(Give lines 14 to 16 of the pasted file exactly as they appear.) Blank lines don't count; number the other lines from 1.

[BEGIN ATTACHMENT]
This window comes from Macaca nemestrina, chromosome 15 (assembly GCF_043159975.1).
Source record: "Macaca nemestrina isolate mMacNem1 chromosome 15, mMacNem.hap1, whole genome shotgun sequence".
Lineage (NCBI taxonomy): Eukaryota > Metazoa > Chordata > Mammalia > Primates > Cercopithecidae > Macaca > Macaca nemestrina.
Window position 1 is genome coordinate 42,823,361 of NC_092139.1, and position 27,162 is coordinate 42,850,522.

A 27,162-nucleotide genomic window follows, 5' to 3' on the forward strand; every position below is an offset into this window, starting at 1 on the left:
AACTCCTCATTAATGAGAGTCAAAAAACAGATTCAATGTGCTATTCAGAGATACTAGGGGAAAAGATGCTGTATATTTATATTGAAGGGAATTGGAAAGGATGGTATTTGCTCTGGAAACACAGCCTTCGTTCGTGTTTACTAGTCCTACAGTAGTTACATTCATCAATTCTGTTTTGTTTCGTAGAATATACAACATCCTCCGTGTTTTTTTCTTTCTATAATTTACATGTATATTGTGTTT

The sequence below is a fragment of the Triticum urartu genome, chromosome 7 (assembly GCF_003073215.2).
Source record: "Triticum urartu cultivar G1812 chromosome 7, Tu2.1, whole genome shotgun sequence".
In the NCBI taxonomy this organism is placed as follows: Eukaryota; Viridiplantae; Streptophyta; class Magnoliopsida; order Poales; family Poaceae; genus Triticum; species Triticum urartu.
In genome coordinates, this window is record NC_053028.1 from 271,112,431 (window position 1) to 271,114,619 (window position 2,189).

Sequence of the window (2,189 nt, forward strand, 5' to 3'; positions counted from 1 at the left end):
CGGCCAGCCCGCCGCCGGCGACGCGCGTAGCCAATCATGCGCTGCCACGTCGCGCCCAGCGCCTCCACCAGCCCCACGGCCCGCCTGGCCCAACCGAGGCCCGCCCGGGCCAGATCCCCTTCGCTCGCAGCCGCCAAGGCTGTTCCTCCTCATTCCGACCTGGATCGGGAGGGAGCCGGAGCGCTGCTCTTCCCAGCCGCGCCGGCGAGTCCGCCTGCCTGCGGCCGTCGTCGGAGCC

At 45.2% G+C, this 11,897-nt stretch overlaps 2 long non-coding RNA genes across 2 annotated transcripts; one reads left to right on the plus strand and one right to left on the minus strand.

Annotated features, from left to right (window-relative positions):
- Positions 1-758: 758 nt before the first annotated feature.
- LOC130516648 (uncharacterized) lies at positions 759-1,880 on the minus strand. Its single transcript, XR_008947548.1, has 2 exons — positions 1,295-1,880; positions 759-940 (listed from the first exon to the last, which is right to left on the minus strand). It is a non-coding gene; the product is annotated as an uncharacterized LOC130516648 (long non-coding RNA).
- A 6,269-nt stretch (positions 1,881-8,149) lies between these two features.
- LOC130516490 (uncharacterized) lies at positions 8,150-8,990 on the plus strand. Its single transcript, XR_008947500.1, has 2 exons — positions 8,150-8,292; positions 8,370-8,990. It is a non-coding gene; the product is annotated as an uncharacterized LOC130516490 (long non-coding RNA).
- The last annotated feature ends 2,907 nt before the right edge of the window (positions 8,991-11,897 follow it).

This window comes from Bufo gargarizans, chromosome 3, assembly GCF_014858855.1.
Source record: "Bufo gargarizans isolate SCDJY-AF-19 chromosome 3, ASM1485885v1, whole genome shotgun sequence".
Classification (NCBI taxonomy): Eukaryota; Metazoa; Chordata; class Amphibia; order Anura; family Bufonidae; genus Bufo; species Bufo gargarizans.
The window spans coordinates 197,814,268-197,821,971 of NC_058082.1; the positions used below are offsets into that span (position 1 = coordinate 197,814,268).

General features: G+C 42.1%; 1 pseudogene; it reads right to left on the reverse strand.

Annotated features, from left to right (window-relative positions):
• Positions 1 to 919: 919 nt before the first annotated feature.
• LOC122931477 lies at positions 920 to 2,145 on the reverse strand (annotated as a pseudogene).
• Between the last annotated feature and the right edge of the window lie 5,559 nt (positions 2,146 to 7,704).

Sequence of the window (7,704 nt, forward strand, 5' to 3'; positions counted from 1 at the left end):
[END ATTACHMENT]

Annotated features, from left to right (window-relative positions):
- Positions 1-758: 758 nt before the first annotated feature.
- LOC130516648 (uncharacterized) lies at positions 759-1,880 on the minus strand. Its single transcript, XR_008947548.1, has 2 exons — positions 1,295-1,880; positions 759-940 (listed from the first exon to the last, which is right to left on the minus strand). It is a non-coding gene; the product is annotated as an uncharacterized LOC130516648 (long non-coding RNA).